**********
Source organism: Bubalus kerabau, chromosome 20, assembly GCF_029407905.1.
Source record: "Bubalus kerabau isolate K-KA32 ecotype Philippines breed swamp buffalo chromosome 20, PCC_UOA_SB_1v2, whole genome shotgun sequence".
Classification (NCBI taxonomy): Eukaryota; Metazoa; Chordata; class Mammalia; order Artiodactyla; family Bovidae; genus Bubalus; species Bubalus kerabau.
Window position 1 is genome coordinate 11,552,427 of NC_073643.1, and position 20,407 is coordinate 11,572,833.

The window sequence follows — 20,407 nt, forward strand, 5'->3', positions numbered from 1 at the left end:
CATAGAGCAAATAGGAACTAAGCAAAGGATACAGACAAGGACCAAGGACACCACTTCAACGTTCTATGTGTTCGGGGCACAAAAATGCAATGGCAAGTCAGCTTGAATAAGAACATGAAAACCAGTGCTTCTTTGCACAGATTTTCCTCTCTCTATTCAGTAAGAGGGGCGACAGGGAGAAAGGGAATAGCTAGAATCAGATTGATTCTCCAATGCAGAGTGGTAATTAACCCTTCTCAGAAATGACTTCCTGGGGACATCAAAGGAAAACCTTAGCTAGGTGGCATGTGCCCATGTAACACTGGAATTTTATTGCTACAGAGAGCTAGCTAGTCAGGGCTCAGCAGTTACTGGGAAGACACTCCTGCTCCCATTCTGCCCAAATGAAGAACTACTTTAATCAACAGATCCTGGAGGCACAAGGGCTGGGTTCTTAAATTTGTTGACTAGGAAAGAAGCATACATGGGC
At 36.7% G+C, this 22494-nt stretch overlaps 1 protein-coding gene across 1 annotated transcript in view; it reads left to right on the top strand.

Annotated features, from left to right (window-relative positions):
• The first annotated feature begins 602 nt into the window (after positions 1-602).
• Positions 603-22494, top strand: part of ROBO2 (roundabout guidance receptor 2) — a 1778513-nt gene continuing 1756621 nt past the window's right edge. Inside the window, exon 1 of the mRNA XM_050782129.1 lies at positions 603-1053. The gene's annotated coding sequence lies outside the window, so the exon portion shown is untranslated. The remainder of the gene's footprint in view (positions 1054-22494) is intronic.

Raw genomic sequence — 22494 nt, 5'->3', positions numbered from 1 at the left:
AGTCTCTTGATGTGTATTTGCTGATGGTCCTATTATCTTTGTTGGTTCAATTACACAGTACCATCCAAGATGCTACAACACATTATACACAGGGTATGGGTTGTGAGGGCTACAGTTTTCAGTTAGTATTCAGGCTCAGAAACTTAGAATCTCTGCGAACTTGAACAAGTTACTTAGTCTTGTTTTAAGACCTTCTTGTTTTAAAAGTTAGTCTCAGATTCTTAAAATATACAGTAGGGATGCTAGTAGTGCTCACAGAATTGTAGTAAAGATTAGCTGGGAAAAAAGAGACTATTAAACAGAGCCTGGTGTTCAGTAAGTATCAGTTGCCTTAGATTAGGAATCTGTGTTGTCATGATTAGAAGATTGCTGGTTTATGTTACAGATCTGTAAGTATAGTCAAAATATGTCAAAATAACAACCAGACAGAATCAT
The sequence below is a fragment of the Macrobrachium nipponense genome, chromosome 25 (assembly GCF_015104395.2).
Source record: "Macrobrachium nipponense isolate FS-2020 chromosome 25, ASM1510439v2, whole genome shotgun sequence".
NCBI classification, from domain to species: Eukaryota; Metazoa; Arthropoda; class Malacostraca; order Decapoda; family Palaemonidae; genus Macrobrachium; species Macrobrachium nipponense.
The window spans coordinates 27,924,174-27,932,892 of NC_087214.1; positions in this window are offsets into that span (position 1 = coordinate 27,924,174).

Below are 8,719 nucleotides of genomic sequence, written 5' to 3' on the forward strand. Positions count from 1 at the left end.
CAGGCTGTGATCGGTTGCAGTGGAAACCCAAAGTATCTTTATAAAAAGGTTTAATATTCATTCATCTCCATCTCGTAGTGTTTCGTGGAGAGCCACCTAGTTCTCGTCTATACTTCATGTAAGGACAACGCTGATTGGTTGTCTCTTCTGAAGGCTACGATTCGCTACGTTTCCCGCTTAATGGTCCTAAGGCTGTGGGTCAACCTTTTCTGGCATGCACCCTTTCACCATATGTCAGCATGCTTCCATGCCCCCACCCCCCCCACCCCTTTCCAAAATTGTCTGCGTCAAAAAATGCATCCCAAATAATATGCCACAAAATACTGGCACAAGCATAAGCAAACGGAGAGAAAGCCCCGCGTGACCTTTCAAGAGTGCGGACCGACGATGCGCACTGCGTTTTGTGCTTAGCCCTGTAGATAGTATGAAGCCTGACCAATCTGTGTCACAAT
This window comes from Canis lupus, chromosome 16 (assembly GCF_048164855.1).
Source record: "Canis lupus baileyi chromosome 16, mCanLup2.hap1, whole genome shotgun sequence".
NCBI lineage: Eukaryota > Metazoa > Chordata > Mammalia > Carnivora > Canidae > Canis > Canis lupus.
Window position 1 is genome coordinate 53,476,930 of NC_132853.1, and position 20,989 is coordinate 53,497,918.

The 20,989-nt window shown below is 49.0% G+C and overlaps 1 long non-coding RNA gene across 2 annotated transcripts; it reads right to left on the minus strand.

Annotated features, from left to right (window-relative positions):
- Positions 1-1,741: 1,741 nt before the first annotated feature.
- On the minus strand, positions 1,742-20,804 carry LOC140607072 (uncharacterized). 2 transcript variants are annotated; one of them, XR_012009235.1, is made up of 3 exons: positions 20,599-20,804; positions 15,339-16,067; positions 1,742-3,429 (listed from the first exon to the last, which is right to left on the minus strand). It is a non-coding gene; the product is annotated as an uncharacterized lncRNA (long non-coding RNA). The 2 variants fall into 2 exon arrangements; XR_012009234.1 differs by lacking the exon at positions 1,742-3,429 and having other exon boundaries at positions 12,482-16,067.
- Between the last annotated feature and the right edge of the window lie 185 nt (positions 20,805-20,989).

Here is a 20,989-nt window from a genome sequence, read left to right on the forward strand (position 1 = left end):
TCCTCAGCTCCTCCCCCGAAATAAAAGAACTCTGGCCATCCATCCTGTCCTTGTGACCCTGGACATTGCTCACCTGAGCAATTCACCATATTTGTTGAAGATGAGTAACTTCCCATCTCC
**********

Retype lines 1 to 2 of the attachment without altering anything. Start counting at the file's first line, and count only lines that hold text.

Source organism: Bubalus kerabau, chromosome 20, assembly GCF_029407905.1.
Source record: "Bubalus kerabau isolate K-KA32 ecotype Philippines breed swamp buffalo chromosome 20, PCC_UOA_SB_1v2, whole genome shotgun sequence".